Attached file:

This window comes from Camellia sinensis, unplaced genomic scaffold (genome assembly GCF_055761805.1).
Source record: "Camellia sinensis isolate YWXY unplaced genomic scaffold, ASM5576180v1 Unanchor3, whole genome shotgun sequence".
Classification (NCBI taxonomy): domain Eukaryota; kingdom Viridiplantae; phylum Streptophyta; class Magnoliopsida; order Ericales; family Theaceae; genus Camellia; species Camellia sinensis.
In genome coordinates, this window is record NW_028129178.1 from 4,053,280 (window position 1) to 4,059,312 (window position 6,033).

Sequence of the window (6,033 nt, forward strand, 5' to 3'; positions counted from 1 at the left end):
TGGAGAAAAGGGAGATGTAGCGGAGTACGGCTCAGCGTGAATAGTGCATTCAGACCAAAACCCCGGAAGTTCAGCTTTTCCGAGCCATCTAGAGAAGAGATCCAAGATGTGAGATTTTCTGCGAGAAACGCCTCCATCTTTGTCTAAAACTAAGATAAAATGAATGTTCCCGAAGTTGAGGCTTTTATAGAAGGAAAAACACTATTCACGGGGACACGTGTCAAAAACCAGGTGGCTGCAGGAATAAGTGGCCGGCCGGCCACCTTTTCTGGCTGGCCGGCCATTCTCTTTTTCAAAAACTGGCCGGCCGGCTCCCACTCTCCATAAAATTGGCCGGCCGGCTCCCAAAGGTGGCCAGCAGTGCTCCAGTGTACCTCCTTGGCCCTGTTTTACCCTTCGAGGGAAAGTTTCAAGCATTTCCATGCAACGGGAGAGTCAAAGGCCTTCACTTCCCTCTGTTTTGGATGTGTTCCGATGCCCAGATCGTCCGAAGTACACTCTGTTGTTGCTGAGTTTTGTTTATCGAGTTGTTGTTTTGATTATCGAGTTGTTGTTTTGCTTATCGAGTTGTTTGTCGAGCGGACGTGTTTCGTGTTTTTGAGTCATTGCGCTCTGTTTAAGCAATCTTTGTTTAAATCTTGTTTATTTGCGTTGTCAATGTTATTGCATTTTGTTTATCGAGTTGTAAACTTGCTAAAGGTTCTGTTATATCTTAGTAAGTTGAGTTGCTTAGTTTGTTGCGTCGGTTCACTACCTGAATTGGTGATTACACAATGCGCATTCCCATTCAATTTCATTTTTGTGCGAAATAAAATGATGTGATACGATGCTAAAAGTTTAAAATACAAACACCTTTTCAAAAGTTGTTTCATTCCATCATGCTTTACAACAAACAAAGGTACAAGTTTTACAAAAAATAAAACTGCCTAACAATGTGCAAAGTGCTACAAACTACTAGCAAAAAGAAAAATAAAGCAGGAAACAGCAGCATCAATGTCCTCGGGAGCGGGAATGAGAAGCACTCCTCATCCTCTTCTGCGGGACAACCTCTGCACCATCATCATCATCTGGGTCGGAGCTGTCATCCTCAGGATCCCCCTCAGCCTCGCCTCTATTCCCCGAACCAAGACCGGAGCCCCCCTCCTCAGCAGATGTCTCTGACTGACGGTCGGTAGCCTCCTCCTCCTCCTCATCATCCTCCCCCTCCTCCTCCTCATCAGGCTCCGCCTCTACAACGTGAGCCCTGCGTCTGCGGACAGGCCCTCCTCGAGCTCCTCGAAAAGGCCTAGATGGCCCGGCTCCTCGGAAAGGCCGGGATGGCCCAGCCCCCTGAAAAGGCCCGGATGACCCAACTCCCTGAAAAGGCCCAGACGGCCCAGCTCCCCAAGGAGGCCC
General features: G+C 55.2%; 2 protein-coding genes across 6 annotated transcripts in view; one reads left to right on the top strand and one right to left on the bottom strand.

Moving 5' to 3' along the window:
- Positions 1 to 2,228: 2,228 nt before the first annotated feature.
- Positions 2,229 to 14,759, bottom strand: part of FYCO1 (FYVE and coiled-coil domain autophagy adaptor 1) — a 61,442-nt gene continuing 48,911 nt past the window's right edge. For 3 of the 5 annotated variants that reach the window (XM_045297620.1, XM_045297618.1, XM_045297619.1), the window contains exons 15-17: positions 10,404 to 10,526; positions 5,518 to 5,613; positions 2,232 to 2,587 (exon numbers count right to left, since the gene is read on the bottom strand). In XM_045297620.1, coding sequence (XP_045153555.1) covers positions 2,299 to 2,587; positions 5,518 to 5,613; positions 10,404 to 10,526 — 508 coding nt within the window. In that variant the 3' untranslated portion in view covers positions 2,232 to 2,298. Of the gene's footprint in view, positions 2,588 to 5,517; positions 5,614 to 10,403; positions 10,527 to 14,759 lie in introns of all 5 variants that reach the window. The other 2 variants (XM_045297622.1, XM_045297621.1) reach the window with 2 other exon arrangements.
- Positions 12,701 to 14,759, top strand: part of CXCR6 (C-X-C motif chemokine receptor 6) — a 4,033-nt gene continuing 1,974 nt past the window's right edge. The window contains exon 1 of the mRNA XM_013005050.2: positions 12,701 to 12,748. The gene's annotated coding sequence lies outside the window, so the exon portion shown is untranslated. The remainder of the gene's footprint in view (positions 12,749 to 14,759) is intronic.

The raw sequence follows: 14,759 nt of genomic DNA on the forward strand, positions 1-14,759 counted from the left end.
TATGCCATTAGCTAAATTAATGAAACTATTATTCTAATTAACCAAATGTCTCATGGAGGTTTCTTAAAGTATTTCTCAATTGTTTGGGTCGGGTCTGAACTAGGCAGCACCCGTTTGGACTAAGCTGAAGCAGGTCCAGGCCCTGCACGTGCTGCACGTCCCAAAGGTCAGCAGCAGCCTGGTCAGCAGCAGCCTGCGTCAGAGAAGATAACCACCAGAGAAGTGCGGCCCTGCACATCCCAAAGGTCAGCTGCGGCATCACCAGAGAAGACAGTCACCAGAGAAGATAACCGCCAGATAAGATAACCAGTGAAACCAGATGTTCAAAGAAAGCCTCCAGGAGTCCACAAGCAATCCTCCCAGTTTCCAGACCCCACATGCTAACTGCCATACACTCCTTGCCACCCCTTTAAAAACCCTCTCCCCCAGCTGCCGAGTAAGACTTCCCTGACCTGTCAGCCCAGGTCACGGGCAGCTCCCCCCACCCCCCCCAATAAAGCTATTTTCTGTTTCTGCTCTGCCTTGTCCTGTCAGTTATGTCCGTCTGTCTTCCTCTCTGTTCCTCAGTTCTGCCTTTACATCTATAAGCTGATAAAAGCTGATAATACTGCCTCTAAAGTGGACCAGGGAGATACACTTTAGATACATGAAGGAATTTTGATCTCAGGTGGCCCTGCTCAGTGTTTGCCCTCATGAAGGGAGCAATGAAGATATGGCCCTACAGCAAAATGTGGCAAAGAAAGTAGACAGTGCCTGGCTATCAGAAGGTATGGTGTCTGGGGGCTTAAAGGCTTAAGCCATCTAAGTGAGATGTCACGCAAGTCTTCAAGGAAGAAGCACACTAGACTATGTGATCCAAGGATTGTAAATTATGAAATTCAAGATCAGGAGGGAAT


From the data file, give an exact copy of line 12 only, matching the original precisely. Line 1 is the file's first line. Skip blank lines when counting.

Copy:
The raw sequence follows: 14,759 nt of genomic DNA on the forward strand, positions 1-14,759 counted from the left end.